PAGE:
Tom Alberts @ Charles Nodrum Gallery

Tom Albert Bridge 

Tuesday, 19 April 2011 

Tom Alberts @ Charles Nodrum Gallery 

Charles Nodrum Gallery recently unveiled a new exhibition of paintings by Tom Alberts. It consists of seven large canvasses and eleven smaller studies. Those who had been following Tom’s progress over the last decade would agree that the exhibition is a return to form for the artist in terms of thematic coherency of ideas, genres, and subject matters. While his painting technique, execution, and attention to detail has always been beyond reproach, curatorial direction of his exhibitions sometimes did wander from theme to theme, or from one aesthetic direction to another.

Tom Albert LeavesThis exhibition, however, presents a remarkable consistency of forms and ideas. The influence of the Old Masters is still present in these works. While there is a definite nod to Italy in such paintings as Bridge, Leaves, and Sala della Quattro Porte, Alberts is relying less and less on iconographical precedents of other artists (in fact, I could detect only a few direct quotation: Ingres’ La Source and perhaps the rear of Michelangelo’s David). Instead, Tom concentrates increasingly on creating his own iconic visions, which no doubt in time would influence other artists. This is to be applauded and encouraged within the oeuvre of this talented painter.

His wife and muse, Lisa Barmby, is still present within a number of compositions. She appears as a shadowy temptress with a poisoned apple in Study for Trip, as an incarnation of a cartoon devil in Study for The Edge, and her silhouette is ubiquitous in a number of other paintings.

Tom Albert TripBut what is the exhibition actually about? The essay, jointly written by Charles Nodrum and Tom Alberts, sheds little light on semantics of the paintings, and is perhaps as mysterious and allegory-laden as many of the works in the exhibition.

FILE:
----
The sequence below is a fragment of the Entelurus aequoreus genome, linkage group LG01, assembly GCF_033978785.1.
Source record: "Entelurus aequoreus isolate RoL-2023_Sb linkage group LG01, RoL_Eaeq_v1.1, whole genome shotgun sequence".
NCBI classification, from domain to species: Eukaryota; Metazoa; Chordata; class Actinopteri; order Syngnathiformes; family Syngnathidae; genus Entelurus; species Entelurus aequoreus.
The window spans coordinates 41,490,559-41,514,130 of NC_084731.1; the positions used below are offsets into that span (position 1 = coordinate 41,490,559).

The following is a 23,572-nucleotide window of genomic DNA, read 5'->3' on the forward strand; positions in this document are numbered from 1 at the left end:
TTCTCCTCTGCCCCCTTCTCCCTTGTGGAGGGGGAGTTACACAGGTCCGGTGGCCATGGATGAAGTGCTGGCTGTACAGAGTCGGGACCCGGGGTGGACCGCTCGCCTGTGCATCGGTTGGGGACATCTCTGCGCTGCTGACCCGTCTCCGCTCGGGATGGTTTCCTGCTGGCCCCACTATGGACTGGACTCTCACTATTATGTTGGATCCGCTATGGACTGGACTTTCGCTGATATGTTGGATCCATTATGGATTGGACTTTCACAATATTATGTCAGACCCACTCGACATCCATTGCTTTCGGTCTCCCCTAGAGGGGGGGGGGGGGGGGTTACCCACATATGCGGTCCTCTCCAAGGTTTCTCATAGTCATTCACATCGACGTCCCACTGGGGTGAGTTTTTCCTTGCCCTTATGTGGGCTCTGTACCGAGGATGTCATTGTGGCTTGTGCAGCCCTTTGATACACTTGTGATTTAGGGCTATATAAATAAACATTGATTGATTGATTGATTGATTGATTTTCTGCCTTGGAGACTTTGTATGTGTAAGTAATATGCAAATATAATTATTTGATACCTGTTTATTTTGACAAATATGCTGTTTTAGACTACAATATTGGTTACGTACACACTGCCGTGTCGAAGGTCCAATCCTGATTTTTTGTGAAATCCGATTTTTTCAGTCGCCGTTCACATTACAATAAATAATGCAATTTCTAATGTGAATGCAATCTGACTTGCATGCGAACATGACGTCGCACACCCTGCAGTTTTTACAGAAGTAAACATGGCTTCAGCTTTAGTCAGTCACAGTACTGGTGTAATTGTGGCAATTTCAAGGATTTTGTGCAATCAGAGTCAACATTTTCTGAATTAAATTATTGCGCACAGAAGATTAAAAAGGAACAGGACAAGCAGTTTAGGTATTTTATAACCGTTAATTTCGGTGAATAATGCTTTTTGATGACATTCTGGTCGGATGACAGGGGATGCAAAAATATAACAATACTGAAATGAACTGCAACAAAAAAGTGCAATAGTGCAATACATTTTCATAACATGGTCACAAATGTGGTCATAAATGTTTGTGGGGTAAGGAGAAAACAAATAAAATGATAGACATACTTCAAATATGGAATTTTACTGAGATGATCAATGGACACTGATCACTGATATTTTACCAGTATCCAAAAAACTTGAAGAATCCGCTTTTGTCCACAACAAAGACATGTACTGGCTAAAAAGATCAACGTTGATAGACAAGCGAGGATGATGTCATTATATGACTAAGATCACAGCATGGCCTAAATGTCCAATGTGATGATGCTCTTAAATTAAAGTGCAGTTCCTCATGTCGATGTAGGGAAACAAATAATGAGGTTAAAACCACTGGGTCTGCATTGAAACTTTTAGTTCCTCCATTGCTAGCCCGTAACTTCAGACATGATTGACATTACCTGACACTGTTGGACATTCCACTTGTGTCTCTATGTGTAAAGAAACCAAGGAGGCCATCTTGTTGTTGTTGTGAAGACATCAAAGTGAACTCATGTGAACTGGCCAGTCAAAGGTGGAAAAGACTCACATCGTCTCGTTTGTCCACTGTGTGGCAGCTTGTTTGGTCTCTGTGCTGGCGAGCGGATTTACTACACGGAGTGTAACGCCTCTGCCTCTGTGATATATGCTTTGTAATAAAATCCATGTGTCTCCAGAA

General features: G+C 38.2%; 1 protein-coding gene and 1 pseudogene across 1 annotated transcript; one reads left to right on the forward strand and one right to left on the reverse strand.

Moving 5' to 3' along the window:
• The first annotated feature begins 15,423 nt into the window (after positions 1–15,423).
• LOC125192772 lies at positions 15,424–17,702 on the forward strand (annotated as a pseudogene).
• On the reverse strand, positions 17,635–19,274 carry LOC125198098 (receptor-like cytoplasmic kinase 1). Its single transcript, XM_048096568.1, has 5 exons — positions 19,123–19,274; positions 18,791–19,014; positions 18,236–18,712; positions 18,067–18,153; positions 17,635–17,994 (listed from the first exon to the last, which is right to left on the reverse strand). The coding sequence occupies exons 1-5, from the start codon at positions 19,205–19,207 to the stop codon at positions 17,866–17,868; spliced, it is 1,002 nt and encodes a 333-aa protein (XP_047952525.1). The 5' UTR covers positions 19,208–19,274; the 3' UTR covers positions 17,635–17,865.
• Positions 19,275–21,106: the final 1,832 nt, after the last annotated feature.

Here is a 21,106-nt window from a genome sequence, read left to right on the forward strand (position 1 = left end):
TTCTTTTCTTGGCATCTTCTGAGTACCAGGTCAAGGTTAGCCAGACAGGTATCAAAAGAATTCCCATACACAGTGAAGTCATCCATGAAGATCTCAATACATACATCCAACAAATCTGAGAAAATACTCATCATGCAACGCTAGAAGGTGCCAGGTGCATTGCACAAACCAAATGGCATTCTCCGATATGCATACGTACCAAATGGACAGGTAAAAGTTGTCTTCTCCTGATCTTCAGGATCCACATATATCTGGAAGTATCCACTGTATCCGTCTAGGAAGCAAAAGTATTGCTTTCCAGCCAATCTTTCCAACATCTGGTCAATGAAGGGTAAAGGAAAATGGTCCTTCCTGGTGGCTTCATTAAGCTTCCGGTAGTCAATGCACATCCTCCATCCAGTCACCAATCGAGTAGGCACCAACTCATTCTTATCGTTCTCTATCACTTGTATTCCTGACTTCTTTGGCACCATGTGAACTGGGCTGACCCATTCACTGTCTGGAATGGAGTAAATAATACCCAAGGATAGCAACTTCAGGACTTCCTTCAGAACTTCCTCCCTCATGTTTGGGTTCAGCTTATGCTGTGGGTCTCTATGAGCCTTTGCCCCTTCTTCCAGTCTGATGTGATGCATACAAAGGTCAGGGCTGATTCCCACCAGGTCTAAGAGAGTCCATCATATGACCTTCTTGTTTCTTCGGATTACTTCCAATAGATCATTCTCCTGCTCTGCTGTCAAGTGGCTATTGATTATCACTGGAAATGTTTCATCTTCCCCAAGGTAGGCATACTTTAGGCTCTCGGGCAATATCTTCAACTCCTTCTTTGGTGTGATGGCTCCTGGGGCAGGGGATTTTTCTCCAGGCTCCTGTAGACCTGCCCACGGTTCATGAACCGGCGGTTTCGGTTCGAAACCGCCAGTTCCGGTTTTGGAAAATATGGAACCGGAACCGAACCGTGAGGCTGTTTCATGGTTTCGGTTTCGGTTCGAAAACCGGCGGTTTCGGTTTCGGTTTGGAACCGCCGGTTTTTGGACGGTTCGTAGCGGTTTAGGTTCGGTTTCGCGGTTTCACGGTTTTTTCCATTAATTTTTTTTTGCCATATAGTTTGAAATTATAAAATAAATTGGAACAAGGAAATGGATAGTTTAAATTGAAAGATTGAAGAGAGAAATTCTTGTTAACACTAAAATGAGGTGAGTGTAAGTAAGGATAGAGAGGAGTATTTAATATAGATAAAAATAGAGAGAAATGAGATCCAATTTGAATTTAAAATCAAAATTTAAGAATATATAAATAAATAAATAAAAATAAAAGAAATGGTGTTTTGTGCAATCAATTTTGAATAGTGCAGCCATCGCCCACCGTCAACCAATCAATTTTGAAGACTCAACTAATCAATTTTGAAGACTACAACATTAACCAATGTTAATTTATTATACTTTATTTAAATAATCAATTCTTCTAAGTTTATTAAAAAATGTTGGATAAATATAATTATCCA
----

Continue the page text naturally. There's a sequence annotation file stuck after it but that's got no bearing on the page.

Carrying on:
Many of the paintings feature most incongruous events and visions – a hallmark of Tom’s oeuvre and evidence of his thriving and restless imagination – whether it is an over-life-size Gold Boy in the eponymous painting; a golden nude in Gold Pass; or a modern-day Daphne in Study for Leaves. However, one of the most curious aspects of all these works is that people, who are present at all these events, prefer to witness, experience, and remember not through their own eyes but through the lenses of their ever-present digital cameras, however imperfect and altered resulting images would be.

Tom Albert StudyforSaladelleQuattroPorteTo me, therefore, these paintings are about Tom’s hope that the passion for looking, for knowledge, for studying, and experiencing works of art in particular (and life in general) first hand rather than through digital and printed medium will endure and survive; and this is expressed in a figure of a girl who is about to enter a museum in Bridge, or a lonesome artist who is capturing on a sheet of paper a vision of a floating cherubim in Sala della Quattro Porte.


 [© Eugene Barilo von Reisberg 2011. This article is copyright, but the full or partial use is WELCOME with the full and proper acknowledgment]

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Eugene Barilo v. Reisberg

April 2011


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